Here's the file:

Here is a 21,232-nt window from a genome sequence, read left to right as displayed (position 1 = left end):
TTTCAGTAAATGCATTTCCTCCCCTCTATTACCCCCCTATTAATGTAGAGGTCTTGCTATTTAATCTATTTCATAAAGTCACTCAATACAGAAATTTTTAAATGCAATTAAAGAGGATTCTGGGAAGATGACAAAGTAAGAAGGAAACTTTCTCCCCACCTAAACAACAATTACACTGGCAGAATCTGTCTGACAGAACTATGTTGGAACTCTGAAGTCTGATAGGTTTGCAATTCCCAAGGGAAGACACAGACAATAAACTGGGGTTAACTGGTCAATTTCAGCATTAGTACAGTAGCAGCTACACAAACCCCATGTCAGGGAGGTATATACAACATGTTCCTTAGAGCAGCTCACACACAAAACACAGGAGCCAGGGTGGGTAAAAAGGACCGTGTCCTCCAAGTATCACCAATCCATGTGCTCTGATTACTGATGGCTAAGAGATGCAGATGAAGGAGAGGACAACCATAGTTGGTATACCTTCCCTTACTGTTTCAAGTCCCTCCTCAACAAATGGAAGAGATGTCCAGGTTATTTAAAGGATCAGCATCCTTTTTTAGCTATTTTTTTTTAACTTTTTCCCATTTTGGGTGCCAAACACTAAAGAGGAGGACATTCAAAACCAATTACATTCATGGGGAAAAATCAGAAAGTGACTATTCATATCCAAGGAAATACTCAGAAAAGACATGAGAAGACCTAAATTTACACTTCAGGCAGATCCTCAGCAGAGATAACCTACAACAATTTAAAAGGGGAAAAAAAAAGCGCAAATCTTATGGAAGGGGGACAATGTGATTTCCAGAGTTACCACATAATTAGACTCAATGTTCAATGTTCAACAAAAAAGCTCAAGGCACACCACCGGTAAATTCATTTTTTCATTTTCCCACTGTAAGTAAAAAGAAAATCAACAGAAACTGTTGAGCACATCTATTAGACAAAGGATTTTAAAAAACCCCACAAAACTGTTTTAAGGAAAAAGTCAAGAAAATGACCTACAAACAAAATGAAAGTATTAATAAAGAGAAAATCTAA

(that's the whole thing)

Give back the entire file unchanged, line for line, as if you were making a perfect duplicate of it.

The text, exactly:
Here is a 21,232-nt window from a genome sequence, read left to right as displayed (position 1 = left end):
TTTCAGTAAATGCATTTCCTCCCCTCTATTACCCCCCTATTAATGTAGAGGTCTTGCTATTTAATCTATTTCATAAAGTCACTCAATACAGAAATTTTTAAATGCAATTAAAGAGGATTCTGGGAAGATGACAAAGTAAGAAGGAAACTTTCTCCCCACCTAAACAACAATTACACTGGCAGAATCTGTCTGACAGAACTATGTTGGAACTCTGAAGTCTGATAGGTTTGCAATTCCCAAGGGAAGACACAGACAATAAACTGGGGTTAACTGGTCAATTTCAGCATTAGTACAGTAGCAGCTACACAAACCCCATGTCAGGGAGGTATATACAACATGTTCCTTAGAGCAGCTCACACACAAAACACAGGAGCCAGGGTGGGTAAAAAGGACCGTGTCCTCCAAGTATCACCAATCCATGTGCTCTGATTACTGATGGCTAAGAGATGCAGATGAAGGAGAGGACAACCATAGTTGGTATACCTTCCCTTACTGTTTCAAGTCCCTCCTCAACAAATGGAAGAGATGTCCAGGTTATTTAAAGGATCAGCATCCTTTTTTAGCTATTTTTTTTTAACTTTTTCCCATTTTGGGTGCCAAACACTAAAGAGGAGGACATTCAAAACCAATTACATTCATGGGGAAAAATCAGAAAGTGACTATTCATATCCAAGGAAATACTCAGAAAAGACATGAGAAGACCTAAATTTACACTTCAGGCAGATCCTCAGCAGAGATAACCTACAACAATTTAAAAGGGGAAAAAAAAAGCGCAAATCTTATGGAAGGGGGACAATGTGATTTCCAGAGTTACCACATAATTAGACTCAATGTTCAATGTTCAACAAAAAAGCTCAAGGCACACCACCGGTAAATTCATTTTTTCATTTTCCCACTGTAAGTAAAAAGAAAATCAACAGAAACTGTTGAGCACATCTATTAGACAAAGGATTTTAAAAAACCCCACAAAACTGTTTTAAGGAAAAAGTCAAGAAAATGACCTACAAACAAAATGAAAGTATTAATAAAGAGAAAATCTAA